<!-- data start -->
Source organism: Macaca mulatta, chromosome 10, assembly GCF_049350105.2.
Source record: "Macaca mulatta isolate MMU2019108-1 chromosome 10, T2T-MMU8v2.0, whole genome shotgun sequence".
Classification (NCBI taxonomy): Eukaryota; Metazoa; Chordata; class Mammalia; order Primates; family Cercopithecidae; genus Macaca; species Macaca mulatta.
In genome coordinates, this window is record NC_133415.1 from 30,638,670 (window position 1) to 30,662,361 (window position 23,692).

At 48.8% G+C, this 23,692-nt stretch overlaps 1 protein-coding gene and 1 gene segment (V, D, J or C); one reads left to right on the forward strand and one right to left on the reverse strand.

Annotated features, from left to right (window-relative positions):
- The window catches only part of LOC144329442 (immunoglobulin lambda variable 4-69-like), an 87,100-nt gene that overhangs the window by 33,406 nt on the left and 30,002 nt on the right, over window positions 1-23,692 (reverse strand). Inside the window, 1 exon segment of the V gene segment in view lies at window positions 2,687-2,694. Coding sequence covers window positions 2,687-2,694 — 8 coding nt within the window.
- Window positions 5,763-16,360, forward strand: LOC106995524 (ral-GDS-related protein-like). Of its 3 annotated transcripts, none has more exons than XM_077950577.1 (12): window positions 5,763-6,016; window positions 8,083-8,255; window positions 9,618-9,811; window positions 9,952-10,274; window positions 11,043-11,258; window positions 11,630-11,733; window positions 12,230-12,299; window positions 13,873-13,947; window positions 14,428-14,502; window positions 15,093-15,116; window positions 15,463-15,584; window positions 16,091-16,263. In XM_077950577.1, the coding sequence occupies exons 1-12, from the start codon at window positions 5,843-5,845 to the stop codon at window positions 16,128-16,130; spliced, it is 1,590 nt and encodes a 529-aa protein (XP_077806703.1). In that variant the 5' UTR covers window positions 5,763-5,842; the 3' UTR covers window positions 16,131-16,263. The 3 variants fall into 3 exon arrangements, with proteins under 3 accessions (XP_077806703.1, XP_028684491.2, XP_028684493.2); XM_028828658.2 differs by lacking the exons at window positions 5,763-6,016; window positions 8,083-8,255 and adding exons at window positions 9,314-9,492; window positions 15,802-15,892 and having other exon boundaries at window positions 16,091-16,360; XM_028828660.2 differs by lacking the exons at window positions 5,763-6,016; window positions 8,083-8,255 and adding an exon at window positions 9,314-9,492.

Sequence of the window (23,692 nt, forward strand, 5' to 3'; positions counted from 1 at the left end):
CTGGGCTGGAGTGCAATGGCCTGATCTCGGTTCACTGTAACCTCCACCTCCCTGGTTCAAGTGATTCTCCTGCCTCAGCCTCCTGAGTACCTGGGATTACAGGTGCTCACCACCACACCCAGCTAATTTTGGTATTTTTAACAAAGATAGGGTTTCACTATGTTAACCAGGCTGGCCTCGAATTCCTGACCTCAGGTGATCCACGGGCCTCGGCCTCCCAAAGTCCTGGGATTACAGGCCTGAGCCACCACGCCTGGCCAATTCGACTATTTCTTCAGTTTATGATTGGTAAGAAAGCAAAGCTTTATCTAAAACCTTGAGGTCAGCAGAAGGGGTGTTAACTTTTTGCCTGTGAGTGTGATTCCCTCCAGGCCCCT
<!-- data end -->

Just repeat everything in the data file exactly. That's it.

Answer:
Source organism: Macaca mulatta, chromosome 10, assembly GCF_049350105.2.
Source record: "Macaca mulatta isolate MMU2019108-1 chromosome 10, T2T-MMU8v2.0, whole genome shotgun sequence".
Classification (NCBI taxonomy): Eukaryota; Metazoa; Chordata; class Mammalia; order Primates; family Cercopithecidae; genus Macaca; species Macaca mulatta.
In genome coordinates, this window is record NC_133415.1 from 30,638,670 (window position 1) to 30,662,361 (window position 23,692).

At 48.8% G+C, this 23,692-nt stretch overlaps 1 protein-coding gene and 1 gene segment (V, D, J or C); one reads left to right on the forward strand and one right to left on the reverse strand.

Annotated features, from left to right (window-relative positions):
- The window catches only part of LOC144329442 (immunoglobulin lambda variable 4-69-like), an 87,100-nt gene that overhangs the window by 33,406 nt on the left and 30,002 nt on the right, over window positions 1-23,692 (reverse strand). Inside the window, 1 exon segment of the V gene segment in view lies at window positions 2,687-2,694. Coding sequence covers window positions 2,687-2,694 — 8 coding nt within the window.
- Window positions 5,763-16,360, forward strand: LOC106995524 (ral-GDS-related protein-like). Of its 3 annotated transcripts, none has more exons than XM_077950577.1 (12): window positions 5,763-6,016; window positions 8,083-8,255; window positions 9,618-9,811; window positions 9,952-10,274; window positions 11,043-11,258; window positions 11,630-11,733; window positions 12,230-12,299; window positions 13,873-13,947; window positions 14,428-14,502; window positions 15,093-15,116; window positions 15,463-15,584; window positions 16,091-16,263. In XM_077950577.1, the coding sequence occupies exons 1-12, from the start codon at window positions 5,843-5,845 to the stop codon at window positions 16,128-16,130; spliced, it is 1,590 nt and encodes a 529-aa protein (XP_077806703.1). In that variant the 5' UTR covers window positions 5,763-5,842; the 3' UTR covers window positions 16,131-16,263. The 3 variants fall into 3 exon arrangements, with proteins under 3 accessions (XP_077806703.1, XP_028684491.2, XP_028684493.2); XM_028828658.2 differs by lacking the exons at window positions 5,763-6,016; window positions 8,083-8,255 and adding exons at window positions 9,314-9,492; window positions 15,802-15,892 and having other exon boundaries at window positions 16,091-16,360; XM_028828660.2 differs by lacking the exons at window positions 5,763-6,016; window positions 8,083-8,255 and adding an exon at window positions 9,314-9,492.

Sequence of the window (23,692 nt, forward strand, 5' to 3'; positions counted from 1 at the left end):
CTGGGCTGGAGTGCAATGGCCTGATCTCGGTTCACTGTAACCTCCACCTCCCTGGTTCAAGTGATTCTCCTGCCTCAGCCTCCTGAGTACCTGGGATTACAGGTGCTCACCACCACACCCAGCTAATTTTGGTATTTTTAACAAAGATAGGGTTTCACTATGTTAACCAGGCTGGCCTCGAATTCCTGACCTCAGGTGATCCACGGGCCTCGGCCTCCCAAAGTCCTGGGATTACAGGCCTGAGCCACCACGCCTGGCCAATTCGACTATTTCTTCAGTTTATGATTGGTAAGAAAGCAAAGCTTTATCTAAAACCTTGAGGTCAGCAGAAGGGGTGTTAACTTTTTGCCTGTGAGTGTGATTCCCTCCAGGCCCCT